Andrew Weatherall, the British DJ, producer, and remix artist widely known for his work with Primal Scream, has died at the age of 56.
News of Weatherall’s passing from a pulmonary embolism was confirmed by his management via a Facebook statement:
“We are deeply sorry to announce that Andrew Weatherall, the noted DJ and musician passed away in the early hours of this morning, Monday 17th February 2020, at Whipps Cross Hospital, London. The cause of death was a pulmonary embolism. He was being treated in hospital but unfortunately the blood clot reached his heart. His death was swift and peaceful.”
Growing up in the UK’s rich post-punk scene, Weatherall entered the DJing world in the late ’80s, becoming a pioneer of the acid house movement. Club-scene forefather Danny Rampling saw him spinning at a party and invited him to do a set at his landmark hotspot Shoom, where Weatherall eventually became a regular. In addition to playing parties for Paul Oakenfold and Nick Holloway, he launched his own series and label named Boy’s Own Recordings.
Weatherall soon became well-known for his remixes, beginning with a take on Oakenfold’s “Hallelujah”. He also reworked New Order’s 1990 World Cup track “World in Motion”, Saint Etienne’s cover of Neil Young’s “Only Love Can Break Your Heart”, and My Bloody Valentine’s “Soon”. His remix of Primal Scream’s “I’m Losing More Than I’ll Ever Have” as the newly-dubbed “Loaded” began a fruitful collaborative partnership with the Scottish band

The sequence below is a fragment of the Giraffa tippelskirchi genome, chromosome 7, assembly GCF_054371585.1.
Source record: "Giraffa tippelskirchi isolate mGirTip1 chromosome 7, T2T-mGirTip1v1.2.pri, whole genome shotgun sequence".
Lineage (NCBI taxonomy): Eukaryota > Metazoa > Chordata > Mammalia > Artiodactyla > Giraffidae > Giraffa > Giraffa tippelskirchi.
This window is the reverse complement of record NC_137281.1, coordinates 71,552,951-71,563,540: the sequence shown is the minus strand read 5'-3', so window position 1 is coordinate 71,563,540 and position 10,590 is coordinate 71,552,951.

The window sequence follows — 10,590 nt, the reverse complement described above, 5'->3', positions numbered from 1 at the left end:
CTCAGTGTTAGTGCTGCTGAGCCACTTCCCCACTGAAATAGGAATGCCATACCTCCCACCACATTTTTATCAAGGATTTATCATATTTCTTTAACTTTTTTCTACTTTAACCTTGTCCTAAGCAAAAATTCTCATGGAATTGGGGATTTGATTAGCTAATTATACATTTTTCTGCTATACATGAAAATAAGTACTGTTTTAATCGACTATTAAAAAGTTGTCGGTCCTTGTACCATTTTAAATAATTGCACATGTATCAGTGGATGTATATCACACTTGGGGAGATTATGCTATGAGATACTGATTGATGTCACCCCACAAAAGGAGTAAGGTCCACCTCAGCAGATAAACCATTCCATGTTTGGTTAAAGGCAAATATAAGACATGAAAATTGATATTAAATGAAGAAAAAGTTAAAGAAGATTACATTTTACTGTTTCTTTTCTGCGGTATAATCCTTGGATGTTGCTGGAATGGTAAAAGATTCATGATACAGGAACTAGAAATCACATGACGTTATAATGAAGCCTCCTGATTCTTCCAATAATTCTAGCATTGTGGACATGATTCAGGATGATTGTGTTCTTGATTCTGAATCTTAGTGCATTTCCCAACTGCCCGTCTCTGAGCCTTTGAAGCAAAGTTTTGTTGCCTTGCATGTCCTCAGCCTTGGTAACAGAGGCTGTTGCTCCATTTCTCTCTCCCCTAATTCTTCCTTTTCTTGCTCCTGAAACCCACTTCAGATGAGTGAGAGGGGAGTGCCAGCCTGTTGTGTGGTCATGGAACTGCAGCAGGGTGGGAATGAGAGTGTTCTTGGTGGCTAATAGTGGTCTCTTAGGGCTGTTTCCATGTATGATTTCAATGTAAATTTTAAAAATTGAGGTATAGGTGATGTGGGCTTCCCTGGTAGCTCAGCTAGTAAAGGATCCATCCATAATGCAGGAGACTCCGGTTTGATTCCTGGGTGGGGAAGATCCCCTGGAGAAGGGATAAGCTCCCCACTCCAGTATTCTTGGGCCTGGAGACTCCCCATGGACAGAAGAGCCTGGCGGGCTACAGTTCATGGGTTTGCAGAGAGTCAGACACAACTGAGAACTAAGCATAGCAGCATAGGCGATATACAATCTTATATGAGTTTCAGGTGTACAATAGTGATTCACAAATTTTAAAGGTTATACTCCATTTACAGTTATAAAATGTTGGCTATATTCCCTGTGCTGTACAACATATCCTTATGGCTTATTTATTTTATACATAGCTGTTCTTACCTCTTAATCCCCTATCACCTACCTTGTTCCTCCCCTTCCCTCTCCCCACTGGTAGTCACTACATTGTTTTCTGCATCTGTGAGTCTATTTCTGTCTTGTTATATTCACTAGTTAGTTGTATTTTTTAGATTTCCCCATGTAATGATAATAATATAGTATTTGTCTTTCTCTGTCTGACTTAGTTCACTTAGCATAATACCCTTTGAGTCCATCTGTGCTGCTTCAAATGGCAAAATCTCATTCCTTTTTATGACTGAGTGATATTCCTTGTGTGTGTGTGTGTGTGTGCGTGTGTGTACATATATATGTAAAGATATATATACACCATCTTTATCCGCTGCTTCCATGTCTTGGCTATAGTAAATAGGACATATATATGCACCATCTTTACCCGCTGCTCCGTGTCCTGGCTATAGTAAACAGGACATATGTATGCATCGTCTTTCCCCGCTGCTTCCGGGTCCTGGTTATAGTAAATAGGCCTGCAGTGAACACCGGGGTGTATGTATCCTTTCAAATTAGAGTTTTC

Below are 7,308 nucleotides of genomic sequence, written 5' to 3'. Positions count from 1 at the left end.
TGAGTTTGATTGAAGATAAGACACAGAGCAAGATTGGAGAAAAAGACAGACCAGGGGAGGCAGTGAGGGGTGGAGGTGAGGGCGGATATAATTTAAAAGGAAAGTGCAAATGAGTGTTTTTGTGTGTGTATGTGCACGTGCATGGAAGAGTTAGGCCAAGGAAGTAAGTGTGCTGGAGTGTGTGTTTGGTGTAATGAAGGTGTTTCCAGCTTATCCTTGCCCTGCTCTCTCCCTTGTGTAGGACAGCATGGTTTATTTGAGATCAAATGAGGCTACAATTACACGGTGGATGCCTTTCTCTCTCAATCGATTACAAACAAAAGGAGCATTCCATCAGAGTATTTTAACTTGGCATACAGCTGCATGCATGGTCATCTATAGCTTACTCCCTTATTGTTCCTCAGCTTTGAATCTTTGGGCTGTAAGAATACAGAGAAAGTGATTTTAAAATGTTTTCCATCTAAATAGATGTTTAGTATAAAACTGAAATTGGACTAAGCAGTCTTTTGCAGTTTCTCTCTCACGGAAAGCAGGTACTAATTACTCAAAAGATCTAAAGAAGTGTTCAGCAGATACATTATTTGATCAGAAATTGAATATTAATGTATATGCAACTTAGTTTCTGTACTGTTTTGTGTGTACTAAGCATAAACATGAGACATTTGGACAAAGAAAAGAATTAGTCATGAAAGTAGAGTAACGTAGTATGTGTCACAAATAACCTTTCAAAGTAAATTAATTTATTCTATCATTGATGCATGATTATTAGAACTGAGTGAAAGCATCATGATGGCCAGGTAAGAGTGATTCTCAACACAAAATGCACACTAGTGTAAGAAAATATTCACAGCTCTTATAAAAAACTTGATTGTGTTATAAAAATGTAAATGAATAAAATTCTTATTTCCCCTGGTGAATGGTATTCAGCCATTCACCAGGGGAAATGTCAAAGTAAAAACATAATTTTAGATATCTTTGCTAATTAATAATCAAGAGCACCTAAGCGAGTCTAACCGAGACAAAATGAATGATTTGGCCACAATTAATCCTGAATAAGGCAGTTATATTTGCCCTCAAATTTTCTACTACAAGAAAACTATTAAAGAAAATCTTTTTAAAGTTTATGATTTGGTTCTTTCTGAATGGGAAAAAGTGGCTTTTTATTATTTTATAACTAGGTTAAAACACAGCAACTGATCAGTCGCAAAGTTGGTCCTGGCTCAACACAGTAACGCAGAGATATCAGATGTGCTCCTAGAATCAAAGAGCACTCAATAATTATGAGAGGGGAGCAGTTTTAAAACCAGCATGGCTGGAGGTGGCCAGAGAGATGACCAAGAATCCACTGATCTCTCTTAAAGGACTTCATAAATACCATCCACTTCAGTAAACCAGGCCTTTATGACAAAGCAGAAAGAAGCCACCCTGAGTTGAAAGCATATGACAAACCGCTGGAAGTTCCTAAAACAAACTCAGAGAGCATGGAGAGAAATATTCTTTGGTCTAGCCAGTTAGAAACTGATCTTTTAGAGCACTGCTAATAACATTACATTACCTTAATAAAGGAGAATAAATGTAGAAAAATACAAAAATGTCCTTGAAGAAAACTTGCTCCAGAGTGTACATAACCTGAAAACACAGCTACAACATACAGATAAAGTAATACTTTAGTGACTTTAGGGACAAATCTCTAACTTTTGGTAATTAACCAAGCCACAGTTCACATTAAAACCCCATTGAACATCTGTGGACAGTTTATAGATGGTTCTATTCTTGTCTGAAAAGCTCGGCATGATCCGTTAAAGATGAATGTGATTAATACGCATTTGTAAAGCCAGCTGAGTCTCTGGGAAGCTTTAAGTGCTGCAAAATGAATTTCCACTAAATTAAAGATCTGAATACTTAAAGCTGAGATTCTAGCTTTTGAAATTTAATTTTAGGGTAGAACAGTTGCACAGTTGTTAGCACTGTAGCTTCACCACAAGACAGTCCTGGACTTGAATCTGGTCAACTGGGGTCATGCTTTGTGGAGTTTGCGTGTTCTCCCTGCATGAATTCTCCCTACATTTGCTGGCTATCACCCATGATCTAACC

He went on to produce Primal Scream’s iconic 1991 record Screamadelica, turning it into a breakthrough for the band. His addition of sampled loops and acid flavors pushed the group’s sound into uncharted territory, making it one of the most acclaimed releases of the ’90s. The band and producer would reunite in 2002 for the album Evil Heat.
Beyond his work with Primal Scream, Weatherall also produced albums for Beth Orton (1996’s Trailer Park), Fuck Buttons (2009’s Tarot Sprot), and The Twilight Sad (2012’s No One Can Ever Know).
In 2006, Weatherall released his debut solo EP, The Bullet Catcher’s Apprentice, which he followed up in 2009 with his first solo full-length, A Pox on the Pioneers.
Read the full statement on Weatherall’s passing and listen to a selection of his best work below.